If you are thinking of investing in upcoming projects in the real estate hub of India, Mumbai, then, think again. The Supreme Court on Friday announced its bold decision to ban all construction in Maharashtra, Madhya Pradesh, Uttarakhand and the Union Territory of Chandigarh, leaving developers shocked.

The negligence of these states towards framing policies for solid waste management, under the Solid Waste Management Rules of 2016, even after two years was deemed ‘pathetic’ and their ignorance towards enhancing the standard of living of their citizens, castigated. All building and infrastructure projects will stay until some measures in this regard are taken by the respective State Governments.

Such a rigid rule on waste management was imposed when the Supreme Court heard the tragic case of a seven-year-old Delhi boy in 2015. The victim died of dengue fever, after having been allegedly denied treatment in five private hospitals, which led to his devastated parents committing suicide.  

On the hearing held on Friday, the SC slapped a fine of Rs 3 lakh each on the governments of Maharashtra, Madhya Pradesh, Uttarakhand and Chandigarh for failure to frame the policy.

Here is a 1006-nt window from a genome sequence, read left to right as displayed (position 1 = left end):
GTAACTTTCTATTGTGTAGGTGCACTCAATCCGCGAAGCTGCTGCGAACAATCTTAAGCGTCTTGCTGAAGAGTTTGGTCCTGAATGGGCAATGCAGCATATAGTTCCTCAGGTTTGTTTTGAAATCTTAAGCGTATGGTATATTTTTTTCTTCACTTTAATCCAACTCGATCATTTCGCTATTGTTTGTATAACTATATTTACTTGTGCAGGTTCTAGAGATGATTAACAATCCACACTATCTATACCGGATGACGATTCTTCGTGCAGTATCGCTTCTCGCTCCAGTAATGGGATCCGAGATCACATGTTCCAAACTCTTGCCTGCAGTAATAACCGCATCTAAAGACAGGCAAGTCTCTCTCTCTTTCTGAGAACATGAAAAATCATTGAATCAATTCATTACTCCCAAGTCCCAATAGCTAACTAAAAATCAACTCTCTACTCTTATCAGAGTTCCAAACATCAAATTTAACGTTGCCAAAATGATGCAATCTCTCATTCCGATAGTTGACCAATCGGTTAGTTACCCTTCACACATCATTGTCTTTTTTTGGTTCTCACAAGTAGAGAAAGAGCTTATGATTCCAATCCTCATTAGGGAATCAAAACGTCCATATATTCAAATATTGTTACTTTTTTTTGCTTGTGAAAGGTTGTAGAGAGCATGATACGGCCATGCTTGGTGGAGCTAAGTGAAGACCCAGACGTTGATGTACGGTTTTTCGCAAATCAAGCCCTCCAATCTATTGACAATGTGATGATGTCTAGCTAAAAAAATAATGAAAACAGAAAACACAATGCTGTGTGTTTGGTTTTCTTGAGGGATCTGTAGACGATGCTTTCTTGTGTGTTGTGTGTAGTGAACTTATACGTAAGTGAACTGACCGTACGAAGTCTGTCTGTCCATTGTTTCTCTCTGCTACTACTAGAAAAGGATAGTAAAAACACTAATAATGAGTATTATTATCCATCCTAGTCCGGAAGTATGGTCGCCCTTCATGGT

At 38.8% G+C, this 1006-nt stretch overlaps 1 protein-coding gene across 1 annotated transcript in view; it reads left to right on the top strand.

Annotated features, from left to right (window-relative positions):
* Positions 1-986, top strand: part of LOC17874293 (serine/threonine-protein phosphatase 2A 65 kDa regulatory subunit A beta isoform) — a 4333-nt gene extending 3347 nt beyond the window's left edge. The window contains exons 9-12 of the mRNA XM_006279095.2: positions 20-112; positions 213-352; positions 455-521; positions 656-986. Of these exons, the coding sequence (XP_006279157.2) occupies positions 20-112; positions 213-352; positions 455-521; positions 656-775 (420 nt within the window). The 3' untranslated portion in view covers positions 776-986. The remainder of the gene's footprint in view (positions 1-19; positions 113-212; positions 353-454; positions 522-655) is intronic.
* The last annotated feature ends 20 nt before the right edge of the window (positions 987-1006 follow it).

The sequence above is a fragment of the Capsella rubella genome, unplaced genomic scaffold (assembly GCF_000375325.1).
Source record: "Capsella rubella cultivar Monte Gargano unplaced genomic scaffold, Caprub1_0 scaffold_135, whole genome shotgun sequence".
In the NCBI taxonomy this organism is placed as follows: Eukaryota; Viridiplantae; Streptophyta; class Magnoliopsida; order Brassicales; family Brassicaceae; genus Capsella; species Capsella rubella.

A fine of Rs 5 lakh was also imposed on the Andhra Pradesh Government for not filing an affidavit regarding the same. The Centre was not aware if the AP Government had framed the policy or not, was the argument of the Court.

Fines were also levied on states like Bihar, Tamil Nadu and Arunachal Pradesh on July 10th for failing to comply with the guidelines of the Supreme Court and not implementing waste management policies. Those fines have since been paid.  

The states were directed to deposit the fees imposed on them by the Supreme Court Legal Services Committee, which would use the income for juvenile justice issues.

The panel of judges who heard the case included Justices Madan B Lokur and S Abdul Nazeer, who expressed their dissatisfaction by saying “If they want the people to live in dirt, filth and garbage, what can be done then?”

The counsel for Madhya Pradesh told the Court that they had provided an action plan, along with an affidavit to the Centre. Similarly, the Uttarakhand counsel also told the Court that their action plan contained all the necessary steps to manage solid waste effectively. This led a further hearing to be scheduled on October 9th of this year.

The apex court had earlier expressed anguish regarding the poor solid waste management policies existing in the country, by commenting that “India will one day go down under the garbage.”

Perhaps for the first time, the Indian Government has followed up with the states regarding the implementation of its policies. Such rigid adherence to the law may, someday in the near future, abolish waste management as well as other problems currently rampant in the country.





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